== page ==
It’s late May, and that means Mother’s Day has come and gone. It also means that my mom just came to visit us (me and my boyfriend) in New York City, a raucous, joyful occasion. Clearly, those two facts mean that a blog post about my mom’s favorite movie scenes—and how they rubbed off on me—is in order!
I mention my dad a lot in relation to film, if not here than at least in my academic papers and personal writing on the subject. He introduced me to a great many genres and titles that have since become favorites of mine, and I treasure the notion that they will always have added meaning because they came from him.
But my mom has always been a major influence on me as well. Our sense of humor is almost perfectly in sync, and while she can’t appreciate horror or war films (see: My (Birth)Date With Hannibal Lecter), I have found myself in an uncontrollable fit of laughter with my mom all too often. And it is, and always will be, a joy!
So let’s dig deep into the scenes that make us, my mom and I, howl with laughter; those moments that bring us together in the way that only a mutual film-watching experience can. Continue reading
Rear Window is just one of those movies: it has left an indelible imprint on the cultural landscape. And it will forever remain not only one of Alfred Hitchcock’s best films, but one of the most recognized and respected filmmaking achievements of all time.
In my couple of prior viewing experiences, the film had been presented to me as a thriller. One of the best thrillers of all time, in fact. In those other viewings, I think I was taken with the thrilling aspects, though perhaps only slightly given their comparative lightness to modern-day examples of the genre. The narrative is straight forward, the bad guy is the bad guy, and save for the climactic finale (which makes such excellent use of the protagonist and antagonist’s sensory experience) there is very little in the way of fear or anxiety. This is thriller-lite by Hitchcock’s standards.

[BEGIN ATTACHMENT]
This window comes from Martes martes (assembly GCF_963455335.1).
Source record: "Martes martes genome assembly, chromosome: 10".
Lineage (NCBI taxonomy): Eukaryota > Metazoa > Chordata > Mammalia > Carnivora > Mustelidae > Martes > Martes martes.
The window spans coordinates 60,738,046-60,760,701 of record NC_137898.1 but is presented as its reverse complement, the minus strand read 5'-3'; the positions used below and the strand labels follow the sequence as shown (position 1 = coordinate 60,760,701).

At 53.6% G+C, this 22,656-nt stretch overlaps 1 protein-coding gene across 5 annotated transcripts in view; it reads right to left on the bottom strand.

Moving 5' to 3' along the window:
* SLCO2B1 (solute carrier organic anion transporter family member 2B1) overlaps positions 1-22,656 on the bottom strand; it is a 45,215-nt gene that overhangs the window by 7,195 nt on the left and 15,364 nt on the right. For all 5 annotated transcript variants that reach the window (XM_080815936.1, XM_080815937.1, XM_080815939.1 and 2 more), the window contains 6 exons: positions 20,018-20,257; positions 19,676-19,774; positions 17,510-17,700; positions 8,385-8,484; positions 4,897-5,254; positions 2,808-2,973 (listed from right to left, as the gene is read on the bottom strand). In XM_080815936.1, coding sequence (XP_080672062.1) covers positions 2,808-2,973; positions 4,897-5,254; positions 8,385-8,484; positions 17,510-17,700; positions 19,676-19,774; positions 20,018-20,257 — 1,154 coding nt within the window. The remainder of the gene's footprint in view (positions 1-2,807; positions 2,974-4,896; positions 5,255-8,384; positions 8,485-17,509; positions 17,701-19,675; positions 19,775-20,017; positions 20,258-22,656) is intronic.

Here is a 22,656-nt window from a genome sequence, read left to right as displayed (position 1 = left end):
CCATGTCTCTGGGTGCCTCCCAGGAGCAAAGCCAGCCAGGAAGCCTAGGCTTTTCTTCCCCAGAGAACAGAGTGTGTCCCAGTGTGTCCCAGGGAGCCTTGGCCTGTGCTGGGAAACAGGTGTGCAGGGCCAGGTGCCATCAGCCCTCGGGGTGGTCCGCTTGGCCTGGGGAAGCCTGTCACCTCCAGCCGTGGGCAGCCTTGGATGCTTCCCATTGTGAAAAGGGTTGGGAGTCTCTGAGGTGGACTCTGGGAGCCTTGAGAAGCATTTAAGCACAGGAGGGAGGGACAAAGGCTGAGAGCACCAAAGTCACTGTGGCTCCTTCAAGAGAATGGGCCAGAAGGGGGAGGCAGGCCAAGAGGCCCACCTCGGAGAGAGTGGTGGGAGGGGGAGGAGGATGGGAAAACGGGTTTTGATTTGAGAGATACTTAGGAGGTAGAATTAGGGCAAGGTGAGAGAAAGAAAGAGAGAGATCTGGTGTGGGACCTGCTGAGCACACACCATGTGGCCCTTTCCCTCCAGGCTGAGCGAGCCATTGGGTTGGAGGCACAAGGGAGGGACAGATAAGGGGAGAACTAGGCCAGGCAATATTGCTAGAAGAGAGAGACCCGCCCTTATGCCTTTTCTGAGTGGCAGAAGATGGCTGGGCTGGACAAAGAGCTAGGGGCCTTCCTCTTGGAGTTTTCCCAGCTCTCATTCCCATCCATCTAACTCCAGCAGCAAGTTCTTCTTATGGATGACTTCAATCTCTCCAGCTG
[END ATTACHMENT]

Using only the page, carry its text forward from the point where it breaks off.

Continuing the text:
At a recent screening—the first of those Fathom Events I’ve ever been to, though not for lack of interest—I was struck instead by the film’s singularness, by the limits and advantages of its restricted shooting style, and, most delightfully, by its humor.
So, rather than think of Rear Window as a straight thriller, I’d like to sit with its oddness, its off-kilter delight in the horror of its conceit, and its perfectly executed claustrophobia. In fact, I’d instead like to think of Rear Window as Hitchcock’s unique brand of homebound relationship dramedy-turned-horror. Let’s explore what makes this film so strange! Continue reading
I’ve set myself an impossible challenge: choose a scene from Airplane!, the film with easily the fastest joke rate I’ve ever encountered. When one clip contains at least five laugh-out-loud moments, you know it’ll be hard to pick which one works the best.
I also can’t believe it’s taken me this long to highlight one of my favorite films, what I would consider, along with Some Like It Hot, the best comedy of all time. The silliness is unsurpassed, the physical comedy unmatched, and all of it stamped with a signature wit. This is smartly stupid, laugh-a-second comedy at its best.
I was introduced to Airplane! by my mom, who has always had a stellar sense of humor—turns out her entire side of the family (the Ehrmans) loves the film, and if you’ve ever wanted to find a room full of people crying tears of joy, look no further. I don’t remember exactly when I watched Airplane! for the first time, but I do know that I was young enough that I did not “get” a good portion of the jokes. One of the beautiful thing about a film this referential, crass, and bawdy is that it shifts and changes constantly; every time I watch, I discover a new joke or reference to savor. Continue reading